90/90/90: High Performance In High Poverty Schools

90/90/90: High Performance
In High Poverty Schools
Seminar in School Psychology II
Summer 2005
Marissa Reed
Bulk of research and information
Reeves book, Chapter 19
Center for Performance Assessment
Four years of test data (1995-1998)
Elementary through high school
228 buildings, more than 130,000 students
Rural, suburban, and urban schools
Populations were mostly poor and/or minority
to largely Anglo and/or economically
 Authors are not supporting a particular
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Common assumptions…
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90/90/90 Schools: What are they?
 Over 90% poverty
Eligibility for free and reduced lunch as
surrogate for low-income families
 Over 90% minority
Ethnic minorities
 Over 90% achieving at high proficiency levels
Independently conducted tests of academic
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Common characteristics of
90/90/90 schools
 1. Focus on academic achievement
 2. Clear curriculum choices
 3. Frequent assessment of student progress
and multiple opportunities for improvement
 4. Written responses in performance
 5. Collaborative scoring of student work
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1. Focus on academic achievement
 Data everywhere in schools: charts, graphs,
and tables on student achievement and
continuous improvement
 School trophy cases displayed exemplary
academic work, including essays, projects,
and papers
 Shows that academic performance is highly
 Emphasis on improvement
Comprehensive accountability system: each
school was forced to identify five areas in
which they measured improvement
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2. Curriculum choices
 More time spent on the core subjects of
reading, writing, and math and less time on
other subjects
 Emphasis on these core skills in order to
improve student opportunities for success in
other academic endeavors later
 Schools outperformed their peer schools on
science tests as well
Authors concluded that this showed that tests
in other subjects are tests of reading and
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3. Frequent assessment of student progress
with multiple opportunities for improvement
 Student performance that was less than
proficient followed by multiple opportunities to
improve performance
Versus penalty for poor performance=low
grade and forced march to the next unit
Versus no additional opportunities to succeed
if student does not “get it right the first time”
 Most schools conducted weekly assessments
of student progress
Teacher constructed and administered, not
district or state tests
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4. Written responses in performance
 Schools required written responses in their
performance assessments
Versus oral student responses
 Appears to help teachers obtain better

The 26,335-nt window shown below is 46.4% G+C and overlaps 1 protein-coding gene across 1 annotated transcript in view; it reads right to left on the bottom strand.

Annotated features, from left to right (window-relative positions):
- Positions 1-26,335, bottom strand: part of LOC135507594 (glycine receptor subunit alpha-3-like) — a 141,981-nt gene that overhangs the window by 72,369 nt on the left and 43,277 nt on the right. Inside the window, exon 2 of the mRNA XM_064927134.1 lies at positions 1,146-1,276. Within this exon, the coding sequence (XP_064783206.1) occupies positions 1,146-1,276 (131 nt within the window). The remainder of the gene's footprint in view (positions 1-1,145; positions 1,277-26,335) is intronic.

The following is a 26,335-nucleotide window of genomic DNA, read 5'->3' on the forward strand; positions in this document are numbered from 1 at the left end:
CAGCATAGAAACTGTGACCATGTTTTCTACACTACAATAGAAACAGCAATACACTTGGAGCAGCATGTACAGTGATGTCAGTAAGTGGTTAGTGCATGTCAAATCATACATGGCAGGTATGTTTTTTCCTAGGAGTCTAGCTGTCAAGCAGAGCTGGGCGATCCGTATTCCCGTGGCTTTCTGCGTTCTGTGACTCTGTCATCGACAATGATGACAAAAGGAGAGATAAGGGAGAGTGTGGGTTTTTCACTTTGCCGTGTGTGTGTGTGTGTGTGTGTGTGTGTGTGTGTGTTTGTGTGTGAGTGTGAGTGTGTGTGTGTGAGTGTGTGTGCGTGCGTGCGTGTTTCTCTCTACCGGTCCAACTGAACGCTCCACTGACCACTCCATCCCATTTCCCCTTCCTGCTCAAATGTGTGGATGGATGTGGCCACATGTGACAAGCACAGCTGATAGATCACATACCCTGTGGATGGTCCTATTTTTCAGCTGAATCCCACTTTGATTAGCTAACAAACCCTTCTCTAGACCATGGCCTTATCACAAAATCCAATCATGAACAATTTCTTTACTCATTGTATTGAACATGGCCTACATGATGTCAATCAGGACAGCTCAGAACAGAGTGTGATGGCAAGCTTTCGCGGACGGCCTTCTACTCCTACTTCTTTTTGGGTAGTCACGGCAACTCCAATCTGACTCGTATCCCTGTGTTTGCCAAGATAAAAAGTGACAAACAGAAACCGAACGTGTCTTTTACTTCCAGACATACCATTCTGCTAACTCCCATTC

diagnostic information about students, and
helps students demonstrate the thinking
process they employed to find their response
to an academic challenge
 Allows teachers to create the strategies
necessary to improve performance for both
teacher and learner
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4. Written responses in performance
assessments (continued)
 High emphasis on informative writing
 Single scoring rubric used to evaluate every piece of
written work
Book reports, lab reports, social studies reports,
analysis of sporting event, etc.
Message: this is the standard for good writing, and
there are no compromises on these expectations for
 Benefits:
 Students process information in a much clearer way
when they are required to write an answer; “write and
think” and clarify their own thought processes
 Teachers gain rich and complex diagnostic information
about whey students are responding they way they are
 Vs. binary feedback (right or wrong)
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 Vocabulary issues? Misunderstood directions?
Reasoning errors? etc.
5. Collaborative scoring of student work
 So that “no accident of geography or classroom
assignment would determine expectations for
 Common assessment practices developed, along
with regular exchanges of student papers
Teachers and teachers
Principals and other schools
Principals evaluating student work also
 Target inter-rater reliability=.80
 Causes of disagreement:
 Implicit scoring criteria which are not a part of the
official scoring guide Reed, 2005
 Lack of clear specifications in the scoring guide itself
Other characteristics…
 Success without proprietary programs
 Use of similar techniques without externally
imposed methods of instruction
 Accountability report findings:
 Techniques are persistent
 Techniques are replicable
 Techniques are consistent (writing,
performance assessment, collaboration, and
focus on learning
 Keys to improved achievement=professional
practices of teachers and leaders, not the
economic, ethnic, or linguistic characteristics
of the students
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Nine characteristics that distinguished
schools with the greatest academic gains
 1. collaboration
 2. feedback
 3. schedule changes
 4. action research and mid-course corrections
 5. aligning teacher assignments with teacher
 6. constructive data analysis
 7. common assessments
 8. value of every adult in the system
 9. cross-disciplinary integration
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1. Collaboration
 Examination of student work
 Talking about what “proficiency” really means
 “very frequently and in some cases…every
 Intentional focus on scoring student work
 Transmit other information usually talked